Sunday, 21 February 2010

Lyrics

Now, all those in favour of having the song lyrics printed on the CD/Vinyl cover, please raise your hands . . .?  Ah.  I thought so.  Some of you actually like that.

For me, I have a number of objections to that.  The first would be, that if a lyric isn't enunciated distinctly enough to be intelligible, then that's the way it is.  It's part of the whole song.  If, for example, I ever found out what Joe Strummer is actually saying at the end of "London Calling", I think I'd probably be disappointed. Right now, in my imagination, he's exhorting us to hark to some post-apocalyptic message, which could probably never live up to the vagaries of my mind.  As has been noted, misheard lyrics are often better than the reality.  The National's singer's style is often half-mumbled, and all the better for it.  Same for Tindersticks.  Some of Liz Frazer's finest moments would look faintly ridiculous in the cold hard light of the printed word.

But there's another objection, which is that lyrics don't stand up as poetry.  It would be like trying to compare a car to a bicycle.  Sure, they can both convey something, but the whole ethos behind them is different.  Taking the lyrics out of their musical context, I think does them a disservice.

My final objection is that it also has the potential to be insufferably pompous.  "Look at these great words", the cover seems to be saying, "are they not magnificent?".  Nine times out of ten the answer is usually, er, no, they're not.  It would have been better not to have known.

There's some obvious exceptions (Cohen, Dylan, Joni Mitchell), when I do actually want to know the lyrics.  But, funnily enough, those artists have good diction, and I can understand the words without recourse to a book.

You know who I blame for all this?  Yep, prog-rockers.  They're usually to blame for most things.

Mind you, my objections are probably already pretty much outdated.  With downloads at present, there's only the music file, the lyrics/cover art aren't currently bundled up into one format.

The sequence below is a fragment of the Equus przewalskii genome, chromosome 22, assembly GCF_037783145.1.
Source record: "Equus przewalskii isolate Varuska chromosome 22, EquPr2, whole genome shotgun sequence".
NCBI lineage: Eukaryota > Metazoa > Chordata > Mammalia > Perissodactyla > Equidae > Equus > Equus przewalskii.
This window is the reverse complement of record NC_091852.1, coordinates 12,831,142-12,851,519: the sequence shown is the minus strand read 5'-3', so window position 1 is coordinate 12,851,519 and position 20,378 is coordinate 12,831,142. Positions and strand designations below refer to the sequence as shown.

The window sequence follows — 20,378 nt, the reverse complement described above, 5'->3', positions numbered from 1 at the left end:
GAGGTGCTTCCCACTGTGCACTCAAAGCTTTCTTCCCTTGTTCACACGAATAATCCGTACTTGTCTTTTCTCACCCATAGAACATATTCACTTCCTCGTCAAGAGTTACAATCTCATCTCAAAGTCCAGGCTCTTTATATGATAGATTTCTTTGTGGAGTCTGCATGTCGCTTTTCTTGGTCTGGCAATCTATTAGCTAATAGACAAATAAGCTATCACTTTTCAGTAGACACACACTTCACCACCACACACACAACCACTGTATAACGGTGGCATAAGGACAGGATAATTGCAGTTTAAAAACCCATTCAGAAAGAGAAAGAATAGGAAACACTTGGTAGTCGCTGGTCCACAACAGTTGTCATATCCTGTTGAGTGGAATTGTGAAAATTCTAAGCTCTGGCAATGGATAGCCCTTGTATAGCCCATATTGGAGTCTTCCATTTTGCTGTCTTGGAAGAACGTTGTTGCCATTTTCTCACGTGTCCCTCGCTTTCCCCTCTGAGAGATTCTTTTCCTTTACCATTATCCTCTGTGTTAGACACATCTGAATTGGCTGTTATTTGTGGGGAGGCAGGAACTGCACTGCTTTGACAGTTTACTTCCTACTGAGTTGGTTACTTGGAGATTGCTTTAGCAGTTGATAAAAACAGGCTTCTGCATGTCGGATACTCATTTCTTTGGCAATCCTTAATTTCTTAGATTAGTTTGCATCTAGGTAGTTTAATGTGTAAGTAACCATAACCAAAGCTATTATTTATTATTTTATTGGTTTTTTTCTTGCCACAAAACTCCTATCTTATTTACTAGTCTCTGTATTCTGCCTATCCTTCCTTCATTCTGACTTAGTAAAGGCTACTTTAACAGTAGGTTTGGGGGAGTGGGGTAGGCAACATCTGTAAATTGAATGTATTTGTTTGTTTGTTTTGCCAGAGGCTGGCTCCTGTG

Monday, 8 February 2010

Different drum

I went to the One World Peace Concert at the Roxy Art House on Saturday, with Obi-Norm-Kenobi and his wife.  It was great, you got four bands (2 African-style, 2 Arabic), all playing various sorts of percussion and unusual instruments, and there was middle eastern food from Suzie's Diner too.

The only downside was the curious feeling of detachment that you get whilst at the Roxy, and the muddy sound.  Both Norm and I had noticed that from a few years back, from both watching and playing there.  But unfortunately, unless they invest a fortune in acoustic engineering the place, it will always be thus, being an old church and all.

That didn't dim the enthusiasm and energy of the performers though, and it was a refreshing change to hear so many different sounds, not least from all the percussion.  I also realised that I had been playing my darabuka completely wrong.  I shall have to see if I can add that drum sound to a suitable song of The Storm's at some point.

Wednesday, 3 February 2010

Way-hay!

I have found a rather good site full of Tim Buckley guitar tabs & chords.  It's called, quite winningly, "TIM BUCKLEY GUITAR TABS & CHORDS".  I've a feeling that I may be spending some time there.

Apparently, Timbers was wont to tune his guitar down.  Nothing unusual there, you may say, didn't Hendrix do that?  Yes, but TB apparently ended up tuning (all) the strings down a full four frets/semitones lower (an "E" to a "C", etc).  Rather unusual.

I'd probably better stop inexpertly bellowing out Buckley classics now, as it's after 11pm.

Monday, 1 February 2010

I like simple

To have simplicity in music, whilst still retaining interest, I think is the ultimate goal.  Music can of course be complicated and still be good, but the one does not necessarily follow the other.

I was thinking about this when listening to some of King Crimson's first album whilst round at Al's place.  That album had a certain spark and energy of "the new" about it, and I could see why people liked it back in the day.  Music hadn't really been done before like that.

However, I've also heard some quite revolting prog-rock bombast which aims to impress with it's alleged cleverness, but succeeds in only creating a stinking mire.

It's sometimes interesting to see what you can take out of a song, and still hold the listener's attention, rather than what you can add in.